07 July 2017

A Horse’s Tail

Welcome back. Maybe you remember. A couple of years ago, I blogged that my wife Vicki, like many or most people who have owned or raised or been close to horses, can usually tell from a horse’s actions and facial expressions if the horse is happy, sad, tired, hurting or the like (Horse Facial Expressions).

I didn’t know if all horses exhibited the same expressions or if Vicki and the other horse readers would concur on their interpretations of those expressions, but there was a new systematic way to describe a horse’s facial expressions, the Equine Facial Action Coding System (EquiFACS), which was the subject of that blog post.

In that post, I also confessed--confessed is probably too strong--I know little about horses. I’ve only ridden one a few times in my life, and the last time was 35 years ago--a 10-minute trot in northwestern China.

You, of course, wonder where this is going.

Enter the Horses
Well, the folks who are renting the barn and pasture to raise beef cattle and formerly chickens and a goat that hung out in the cattle trough (see Roosters’ Crowing) occasionally bring in two horses to graze. One of the horses, Suzie (or maybe Susie), was here last year, and we communicated a bit when I passed by on my afternoon stroll. This year, Suzie has been standing away from the road, enjoying the company of the other horse, which I haven’t met. Vicki said her name is Misty.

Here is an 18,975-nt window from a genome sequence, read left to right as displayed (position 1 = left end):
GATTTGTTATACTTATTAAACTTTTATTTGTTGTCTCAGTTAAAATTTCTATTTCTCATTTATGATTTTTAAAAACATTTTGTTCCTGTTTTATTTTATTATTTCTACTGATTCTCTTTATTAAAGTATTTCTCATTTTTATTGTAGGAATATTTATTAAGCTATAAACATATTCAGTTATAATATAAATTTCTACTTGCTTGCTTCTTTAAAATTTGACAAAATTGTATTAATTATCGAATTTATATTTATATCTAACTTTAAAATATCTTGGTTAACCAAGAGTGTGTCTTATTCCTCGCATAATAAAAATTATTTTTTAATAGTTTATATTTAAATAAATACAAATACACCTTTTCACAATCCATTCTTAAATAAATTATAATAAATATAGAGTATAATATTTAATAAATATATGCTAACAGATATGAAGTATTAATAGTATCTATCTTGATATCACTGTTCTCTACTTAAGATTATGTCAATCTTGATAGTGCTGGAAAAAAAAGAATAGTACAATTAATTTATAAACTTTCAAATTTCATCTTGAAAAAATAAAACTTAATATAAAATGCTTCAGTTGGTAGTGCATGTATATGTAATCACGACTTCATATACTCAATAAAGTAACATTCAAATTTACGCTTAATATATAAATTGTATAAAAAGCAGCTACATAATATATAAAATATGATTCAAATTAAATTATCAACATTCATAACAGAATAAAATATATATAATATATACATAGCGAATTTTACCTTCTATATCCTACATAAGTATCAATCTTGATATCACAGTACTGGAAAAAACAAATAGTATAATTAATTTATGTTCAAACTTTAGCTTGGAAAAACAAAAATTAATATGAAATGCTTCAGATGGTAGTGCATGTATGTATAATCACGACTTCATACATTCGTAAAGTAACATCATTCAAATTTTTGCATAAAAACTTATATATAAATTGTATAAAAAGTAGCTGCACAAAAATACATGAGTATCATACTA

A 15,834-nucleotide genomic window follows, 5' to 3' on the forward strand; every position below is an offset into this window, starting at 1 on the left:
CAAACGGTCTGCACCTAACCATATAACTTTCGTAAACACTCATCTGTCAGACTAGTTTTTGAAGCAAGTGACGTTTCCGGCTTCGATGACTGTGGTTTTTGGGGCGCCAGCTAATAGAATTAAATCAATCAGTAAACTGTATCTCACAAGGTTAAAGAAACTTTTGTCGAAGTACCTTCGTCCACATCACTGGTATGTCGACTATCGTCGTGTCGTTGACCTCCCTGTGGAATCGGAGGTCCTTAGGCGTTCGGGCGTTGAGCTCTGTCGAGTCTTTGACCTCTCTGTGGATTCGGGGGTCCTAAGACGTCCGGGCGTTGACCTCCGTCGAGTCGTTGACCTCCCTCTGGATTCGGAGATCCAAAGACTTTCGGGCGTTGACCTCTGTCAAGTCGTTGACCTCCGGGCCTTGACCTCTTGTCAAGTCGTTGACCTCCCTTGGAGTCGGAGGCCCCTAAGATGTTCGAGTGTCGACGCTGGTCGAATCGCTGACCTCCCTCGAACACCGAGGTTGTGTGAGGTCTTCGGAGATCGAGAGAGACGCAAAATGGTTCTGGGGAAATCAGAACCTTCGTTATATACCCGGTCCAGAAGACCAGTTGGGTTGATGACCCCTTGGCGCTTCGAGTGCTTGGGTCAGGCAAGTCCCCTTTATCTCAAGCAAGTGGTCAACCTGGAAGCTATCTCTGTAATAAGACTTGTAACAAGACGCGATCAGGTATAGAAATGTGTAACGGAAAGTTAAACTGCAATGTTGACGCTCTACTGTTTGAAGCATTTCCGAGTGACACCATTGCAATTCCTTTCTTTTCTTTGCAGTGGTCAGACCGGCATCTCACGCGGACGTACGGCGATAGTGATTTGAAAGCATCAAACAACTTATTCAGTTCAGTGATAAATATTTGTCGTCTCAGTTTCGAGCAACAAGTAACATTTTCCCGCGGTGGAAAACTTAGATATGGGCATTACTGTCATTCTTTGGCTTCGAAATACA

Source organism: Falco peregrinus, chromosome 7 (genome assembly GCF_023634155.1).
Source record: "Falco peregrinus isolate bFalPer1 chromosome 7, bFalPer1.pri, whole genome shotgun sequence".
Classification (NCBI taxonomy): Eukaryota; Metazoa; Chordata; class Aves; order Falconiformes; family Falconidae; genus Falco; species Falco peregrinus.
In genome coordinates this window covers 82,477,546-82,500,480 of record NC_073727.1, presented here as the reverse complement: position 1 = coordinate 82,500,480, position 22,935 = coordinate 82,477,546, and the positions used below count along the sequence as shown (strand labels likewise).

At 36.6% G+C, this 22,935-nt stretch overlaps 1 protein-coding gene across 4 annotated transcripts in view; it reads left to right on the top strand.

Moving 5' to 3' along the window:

Suzie (L) and circular-tail-swinging Misty.
I see the horses when I walk by, and I can sometimes see them through the trees and brush from one of our apartment windows, though that gets harder to do as the vegetation thickens with the season.

Tail Swishing
Here’s the thing. Misty is always swishing her tail. Always. What caught my untrained eye is that it’s not just any side-to-side swish. Misty often swishes her tail in a full 360-degree circle! (I’m pretty sure that deserves an exclamation point.) I had to know what swishing a tail in a circle meant.

I didn’t conduct a comprehensive review of equine literature or interview veterinarians, horse handlers, horse whisperers or even equestrians; but what I learned is enough for this eclectic blog.

A horse’s tail is thought to serve three purposes:
-Swat flying insects.
-Keep warm. If cold, a horse uses its tail to prevent heat loss from the area under the tail, and it may bring its tail all the way between its legs to cover more.
-Communicate through body language.

A horse’s body language can get quite involved. I’ll limit myself to tail swishing, which is involved enough, for it can relate to the horse’s physical, mental or emotional state, or to any combination thereof.

The consensus is that a horse swishes its tail when it’s agitated, uncomfortable, in pain or out of balance or a rider is out of balance. It’s possible the horse is not enjoying the training or the exercises are stretching its comfort zone. It could be that the horse is confused trying to learn something new or that it’s simply concentrating.

A mare swishing her tail near a stallion might be attributed to the mare being--or not being--in heat.

And, yes, the horse may be swishing its tail to express pleasure or contentment.

Wrap Up
There are many reasons why a horse might swish its tail. While excessive or violent swishing is likely a signal to stand back, the context must be considered. If I consider the context, I think it’s clear that Misty is absolutely thrilled to be with Suzie, who’s much more interested in Misty than in saying hello to me.

Now, as to why Misty swishes her tail in a circle, I haven’t the foggiest idea. I’ve blogged how the lack of symmetry in dog tail wagging was linked to the left and right sides of the brain (Dog Tail Wagging)
, but that’s left and right, not circular. If you have some thoughts on it being more than just because, please share them with me, the horse tail watcher. Thanks for stopping by.

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